Washington, D.C. – U.S. Senator John McCain (R-AZ), Chairman of the Senate Armed Services Committee, released the following statement today on the Center for Strategic and Budgetary Assessments’ new U.S. Navy fleet architecture studies. The studies are available here, here and here:
“Nearly two years ago, I called for studies of U.S. Navy future fleet platform architectures in the National Defense Authorization Act for Fiscal Year 2016 for three primary reasons. First, 11 Navy combatant ship classes begin to retire in large numbers between 2020 and 2035. Second, other world powers are challenging our Navy’s ability to conduct sea control and project power. Third, as the Columbia-class submarine program proceeds, it is projected to consume the equivalent of one-third to one-half of the historical shipbuilding budget, which is already insufficient to meet the Navy’s desired force levels. Given the confluence of these three trends, now is the time for Navy leaders to consider a broad range of future fleet architecture options and set the Navy on the proper course for decades to come.
“Yesterday I received the three studies, which are an impressive body of work that Navy leaders must draw upon to increase the warfighting capability and capacity of the future fleet. Performed by a Navy team, the Mitre Corporation, and the Center for Strategic and Budgetary Assessments (CSBA), the studies were independent yet reached many similar conclusions, including the need for:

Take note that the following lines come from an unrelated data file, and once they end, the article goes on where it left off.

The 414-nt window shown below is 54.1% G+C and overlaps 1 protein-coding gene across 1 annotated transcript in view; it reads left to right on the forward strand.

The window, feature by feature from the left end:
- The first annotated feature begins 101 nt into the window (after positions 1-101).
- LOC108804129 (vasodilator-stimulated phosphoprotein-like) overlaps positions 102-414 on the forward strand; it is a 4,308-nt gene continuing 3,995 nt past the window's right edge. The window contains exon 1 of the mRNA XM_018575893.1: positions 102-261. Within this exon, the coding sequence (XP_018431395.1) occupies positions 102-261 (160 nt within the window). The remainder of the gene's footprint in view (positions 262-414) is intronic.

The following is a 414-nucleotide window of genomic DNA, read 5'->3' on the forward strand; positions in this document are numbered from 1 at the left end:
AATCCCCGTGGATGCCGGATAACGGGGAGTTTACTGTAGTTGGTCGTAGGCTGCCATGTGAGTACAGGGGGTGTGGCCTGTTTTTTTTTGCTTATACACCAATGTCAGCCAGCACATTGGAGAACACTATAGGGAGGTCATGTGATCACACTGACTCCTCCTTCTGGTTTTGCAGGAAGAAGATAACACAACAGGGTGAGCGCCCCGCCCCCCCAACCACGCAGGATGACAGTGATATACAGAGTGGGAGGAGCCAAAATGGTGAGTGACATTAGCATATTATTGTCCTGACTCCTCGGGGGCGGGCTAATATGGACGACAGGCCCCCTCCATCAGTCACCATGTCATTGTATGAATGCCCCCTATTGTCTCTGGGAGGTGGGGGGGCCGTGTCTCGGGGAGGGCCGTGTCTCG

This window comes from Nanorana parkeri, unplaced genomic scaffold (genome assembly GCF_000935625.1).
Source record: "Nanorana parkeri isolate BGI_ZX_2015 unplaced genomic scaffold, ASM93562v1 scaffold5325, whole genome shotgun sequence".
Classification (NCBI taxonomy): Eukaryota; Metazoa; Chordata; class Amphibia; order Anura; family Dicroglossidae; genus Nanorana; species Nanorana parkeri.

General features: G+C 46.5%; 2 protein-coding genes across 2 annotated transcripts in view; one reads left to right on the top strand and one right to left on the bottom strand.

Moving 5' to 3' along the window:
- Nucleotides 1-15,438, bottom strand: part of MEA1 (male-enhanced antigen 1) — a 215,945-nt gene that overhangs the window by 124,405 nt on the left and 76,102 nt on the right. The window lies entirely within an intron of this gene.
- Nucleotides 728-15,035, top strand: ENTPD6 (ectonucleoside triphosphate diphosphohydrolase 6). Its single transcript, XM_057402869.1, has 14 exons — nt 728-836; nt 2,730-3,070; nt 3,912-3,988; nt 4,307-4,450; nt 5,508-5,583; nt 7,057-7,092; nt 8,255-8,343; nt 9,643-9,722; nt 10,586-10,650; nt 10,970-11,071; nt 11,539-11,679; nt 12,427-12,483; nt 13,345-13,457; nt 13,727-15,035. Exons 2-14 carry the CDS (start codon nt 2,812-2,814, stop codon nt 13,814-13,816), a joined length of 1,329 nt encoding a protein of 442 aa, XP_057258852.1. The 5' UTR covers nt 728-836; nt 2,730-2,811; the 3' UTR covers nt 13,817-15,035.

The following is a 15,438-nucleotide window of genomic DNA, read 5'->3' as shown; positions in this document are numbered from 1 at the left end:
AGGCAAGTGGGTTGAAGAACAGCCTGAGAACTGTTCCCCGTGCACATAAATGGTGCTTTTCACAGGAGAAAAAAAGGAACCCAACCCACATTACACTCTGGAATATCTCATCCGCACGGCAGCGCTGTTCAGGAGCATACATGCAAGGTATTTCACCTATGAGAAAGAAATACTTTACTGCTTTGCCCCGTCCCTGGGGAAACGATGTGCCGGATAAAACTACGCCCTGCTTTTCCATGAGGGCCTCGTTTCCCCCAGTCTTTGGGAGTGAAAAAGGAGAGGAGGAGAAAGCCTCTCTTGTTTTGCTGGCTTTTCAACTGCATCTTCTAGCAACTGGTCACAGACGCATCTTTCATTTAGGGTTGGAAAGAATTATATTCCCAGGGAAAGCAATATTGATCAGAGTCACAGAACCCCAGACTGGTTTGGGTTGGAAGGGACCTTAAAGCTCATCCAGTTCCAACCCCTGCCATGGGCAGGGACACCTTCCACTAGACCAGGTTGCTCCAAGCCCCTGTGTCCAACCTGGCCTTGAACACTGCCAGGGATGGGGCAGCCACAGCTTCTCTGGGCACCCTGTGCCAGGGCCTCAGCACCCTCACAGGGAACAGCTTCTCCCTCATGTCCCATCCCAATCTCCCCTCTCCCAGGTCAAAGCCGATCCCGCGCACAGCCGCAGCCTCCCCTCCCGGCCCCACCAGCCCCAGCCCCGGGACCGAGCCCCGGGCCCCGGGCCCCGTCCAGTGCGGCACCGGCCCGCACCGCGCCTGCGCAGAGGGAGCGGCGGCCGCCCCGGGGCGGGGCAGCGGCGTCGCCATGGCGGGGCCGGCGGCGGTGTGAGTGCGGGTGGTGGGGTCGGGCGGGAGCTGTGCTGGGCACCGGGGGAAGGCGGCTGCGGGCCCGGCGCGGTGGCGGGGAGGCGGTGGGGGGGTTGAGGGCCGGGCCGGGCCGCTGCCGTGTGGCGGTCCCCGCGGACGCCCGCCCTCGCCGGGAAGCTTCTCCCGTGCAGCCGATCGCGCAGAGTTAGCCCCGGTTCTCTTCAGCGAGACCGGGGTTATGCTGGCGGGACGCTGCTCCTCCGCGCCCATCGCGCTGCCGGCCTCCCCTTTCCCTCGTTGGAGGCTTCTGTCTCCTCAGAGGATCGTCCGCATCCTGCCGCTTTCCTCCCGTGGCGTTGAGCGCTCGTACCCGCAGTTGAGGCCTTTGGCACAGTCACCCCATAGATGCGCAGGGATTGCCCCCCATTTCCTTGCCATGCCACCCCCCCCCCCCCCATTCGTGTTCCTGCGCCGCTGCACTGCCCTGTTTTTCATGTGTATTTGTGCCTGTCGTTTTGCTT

- “a significantly larger fleet compared to today’s 275 ships;
- “naval forces to operate in a more distributed manner;
- “increased use of unmanned systems;
- “smaller aircraft carriers;
- “increased lethality of weapons systems; and
- “adjustments to naval aviation, logistics, future surface combatants and amphibious forces.
“Furthermore, two of the studies call for transitioning from variants of the Littoral Combat Ship to a more capable Frigate as quickly as possible.
“I am particularly impressed with the comprehensiveness of the CSBA study, which should serve as the starting point for the new administration’s review of naval forces. The study clearly recognizes the great power competitions at hand and the imperative to deter great power conflict. It proposes necessary new strategic, operational, basing, and force structure recommendations that deserve immediate consideration by Navy leaders.
“My recent white paper ‘Restoring American Power’ has much in common with these studies and recommendations. The question now is what tangible steps Navy leaders will take to turn these recommendations into reality. I look forward to reviewing their proposals and working with them to build the future fleet.”